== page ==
New Jersey Governor Phil Murphy has announced plans to develop New Jersey Wind Port, the first port in the US dedicated to offshore wind, a facility that will host staging, assembly and manufacturing activity for offshore windfarms on the US east coast
The governor said the port has the potential to create up to 1,500 manufacturing, assembly, and operations jobs, as well as hundreds of construction jobs in New Jersey.
“Offshore wind is a once-in-a-generation opportunity to not only protect our environment but also greatly expand our state economy in a way that has immediate impacts and paves the way for long-term growth,” said Governor Murphy.
“The New Jersey Wind Port will create thousands of high-quality jobs, bring millions of investment dollars to our state, and establish New Jersey as the national capital of offshore wind. This is a vital step forward in achieving our goal of reaching 7.5 GW of offshore wind power by 2035 and 100% clean energy by 2050.”
Construction is planned in two phases, beginning in 2021. Phase 1 will develop a 30-acre site to accommodate marshalling activities and a 25-acre component manufacturing site.
Phase 2 will add another 150+ acres to accommodate expanded marshalling activities and extensive manufacturing facilities for turbine components such as blades and nacelles.
The state currently estimates that the port will cost between US$300-400M at full build. The New Jersey Economic Development Authority (NJEDA) is leading development and is currently considering a range of public, private, and public-private partnership financing options.
The New Jersey Wind Port will be built in Lower Alloways Creek Township, on an artificial island on the eastern shores of the Delaware River, southwest of the City of Salem. The site was selected after a 22-month assessment process, including engagement with industry, government, and environmental stakeholders. The site is more than 8 km from the nearest New Jersey residential area, can be built to meet the offshore wind industry’s needs, and has ample space to grow operations over time.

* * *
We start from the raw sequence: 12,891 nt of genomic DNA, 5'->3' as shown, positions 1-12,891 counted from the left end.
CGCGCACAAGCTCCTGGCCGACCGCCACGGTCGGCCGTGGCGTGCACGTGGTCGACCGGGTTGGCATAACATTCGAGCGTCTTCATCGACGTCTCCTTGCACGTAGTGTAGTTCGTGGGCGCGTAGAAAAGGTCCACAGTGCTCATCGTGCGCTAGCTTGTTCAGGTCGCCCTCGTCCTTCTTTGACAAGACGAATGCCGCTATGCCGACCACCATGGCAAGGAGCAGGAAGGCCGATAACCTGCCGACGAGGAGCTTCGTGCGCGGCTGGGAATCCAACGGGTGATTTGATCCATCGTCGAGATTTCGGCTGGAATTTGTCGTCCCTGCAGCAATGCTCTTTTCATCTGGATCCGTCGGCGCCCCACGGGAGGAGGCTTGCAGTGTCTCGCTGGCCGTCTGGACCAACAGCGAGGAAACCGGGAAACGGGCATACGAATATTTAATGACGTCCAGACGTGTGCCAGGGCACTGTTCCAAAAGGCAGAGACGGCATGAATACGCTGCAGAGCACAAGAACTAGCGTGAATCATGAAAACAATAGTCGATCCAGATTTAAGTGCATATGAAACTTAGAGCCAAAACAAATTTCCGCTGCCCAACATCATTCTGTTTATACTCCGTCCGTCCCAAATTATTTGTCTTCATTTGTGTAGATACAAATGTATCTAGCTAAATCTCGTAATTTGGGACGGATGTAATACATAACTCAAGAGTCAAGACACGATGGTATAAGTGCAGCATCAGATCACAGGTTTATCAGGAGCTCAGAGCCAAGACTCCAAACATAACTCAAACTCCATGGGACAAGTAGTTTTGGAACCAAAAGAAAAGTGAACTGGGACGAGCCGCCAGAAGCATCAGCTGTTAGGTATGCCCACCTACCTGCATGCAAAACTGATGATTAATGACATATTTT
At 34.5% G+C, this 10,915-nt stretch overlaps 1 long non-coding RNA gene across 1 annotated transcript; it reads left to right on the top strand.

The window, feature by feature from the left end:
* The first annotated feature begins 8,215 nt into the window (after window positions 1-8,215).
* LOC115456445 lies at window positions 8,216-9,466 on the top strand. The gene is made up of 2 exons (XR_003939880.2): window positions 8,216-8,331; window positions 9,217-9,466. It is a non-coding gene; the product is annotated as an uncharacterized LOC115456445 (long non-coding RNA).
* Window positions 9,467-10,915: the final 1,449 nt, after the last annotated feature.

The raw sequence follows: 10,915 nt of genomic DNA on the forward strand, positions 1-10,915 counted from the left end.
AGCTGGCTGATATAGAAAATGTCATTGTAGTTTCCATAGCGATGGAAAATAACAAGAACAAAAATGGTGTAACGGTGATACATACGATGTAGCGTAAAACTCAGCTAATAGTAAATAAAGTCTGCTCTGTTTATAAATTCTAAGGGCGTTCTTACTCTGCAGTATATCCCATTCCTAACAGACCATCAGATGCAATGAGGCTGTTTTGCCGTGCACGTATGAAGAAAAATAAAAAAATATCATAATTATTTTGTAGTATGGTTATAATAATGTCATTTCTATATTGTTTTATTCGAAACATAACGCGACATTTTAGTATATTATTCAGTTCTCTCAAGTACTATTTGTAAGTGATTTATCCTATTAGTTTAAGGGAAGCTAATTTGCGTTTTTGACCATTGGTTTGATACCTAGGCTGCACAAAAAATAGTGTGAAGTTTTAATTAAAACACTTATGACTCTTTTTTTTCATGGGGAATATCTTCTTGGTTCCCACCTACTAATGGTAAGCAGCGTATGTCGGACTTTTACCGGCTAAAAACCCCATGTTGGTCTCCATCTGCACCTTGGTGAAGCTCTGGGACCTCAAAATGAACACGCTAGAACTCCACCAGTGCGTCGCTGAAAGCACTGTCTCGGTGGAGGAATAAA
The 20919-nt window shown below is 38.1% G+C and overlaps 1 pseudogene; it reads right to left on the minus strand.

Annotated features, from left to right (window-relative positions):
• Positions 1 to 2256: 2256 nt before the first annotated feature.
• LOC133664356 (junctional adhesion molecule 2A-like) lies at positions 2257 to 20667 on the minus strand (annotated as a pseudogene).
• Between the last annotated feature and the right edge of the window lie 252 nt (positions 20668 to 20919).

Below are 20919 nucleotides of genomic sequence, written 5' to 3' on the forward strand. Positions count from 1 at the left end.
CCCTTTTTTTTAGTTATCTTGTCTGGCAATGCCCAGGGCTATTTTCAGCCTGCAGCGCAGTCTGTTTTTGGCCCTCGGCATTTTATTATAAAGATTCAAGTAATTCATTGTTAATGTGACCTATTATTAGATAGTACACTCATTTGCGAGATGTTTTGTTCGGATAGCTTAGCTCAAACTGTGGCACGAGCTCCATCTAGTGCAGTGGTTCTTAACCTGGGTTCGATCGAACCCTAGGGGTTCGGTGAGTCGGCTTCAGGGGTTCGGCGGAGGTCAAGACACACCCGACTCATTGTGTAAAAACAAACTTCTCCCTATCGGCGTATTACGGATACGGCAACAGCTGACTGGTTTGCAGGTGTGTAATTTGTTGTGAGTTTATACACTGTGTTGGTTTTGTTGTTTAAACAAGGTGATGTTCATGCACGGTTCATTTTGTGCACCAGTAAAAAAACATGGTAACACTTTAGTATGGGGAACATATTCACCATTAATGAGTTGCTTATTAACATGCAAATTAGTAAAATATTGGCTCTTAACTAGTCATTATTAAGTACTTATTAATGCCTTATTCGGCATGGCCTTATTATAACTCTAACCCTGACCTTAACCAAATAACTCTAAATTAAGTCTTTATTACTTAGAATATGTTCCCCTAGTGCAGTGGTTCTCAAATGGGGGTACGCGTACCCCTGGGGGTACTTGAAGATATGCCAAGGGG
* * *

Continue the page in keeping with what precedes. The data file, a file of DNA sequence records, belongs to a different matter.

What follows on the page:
The NJEDA is leading development on behalf of the state and is working closely with the landowner, PSEG (Public Service Enterprise Group). The site is next to PSEG’s Hope Creek Nuclear Generation Station, and the company has partnered with the NJEDA to complete preparatory work to accelerate the project’s construction.
New Jersey Board of Public Utilities president Joe Fiordaliso said, “This port will serve as a hub for all offshore wind projects along the east coast, and further cements New Jersey’s position as a leader in offshore wind development, creating jobs and supply chain, and lowering the future costs of offshore wind.”
Business Network for Offshore Wind president and chief executive Liz Burdock said, “By providing a location that can accommodate the industry’s manufacturing and marshalling needs, the New Jersey Wind Port will make New Jersey an international leader in offshore wind and a hub for the east coast wind industry. This is a concrete step toward an offshore wind supply chain born in the US.”
National Ocean Industries Association president Erik Milito said, "New Jersey is making a smart move by betting on offshore wind.
"A thriving and innovative American offshore wind sector is close, but we need to invest in improved ports and infrastructure to make it a reality.
"Expanded port and manufacturing facilities up and down the east coast will bolster the construction bandwidth for offshore wind, creating efficiencies and reducing the risk of prohibitive delays.
"With a US$70Bn supply chain and an estimated 83,000 American jobs on the horizon this decade, New Jersey and other Atlantic states recognise this opportunity and are positioning themselves as foundations for a new American industry.
"There is real progress being made at the federal, state and local level in support offshore wind. NOIA is excited and optimistic about what both the near- and long-term future holds for American offshore wind."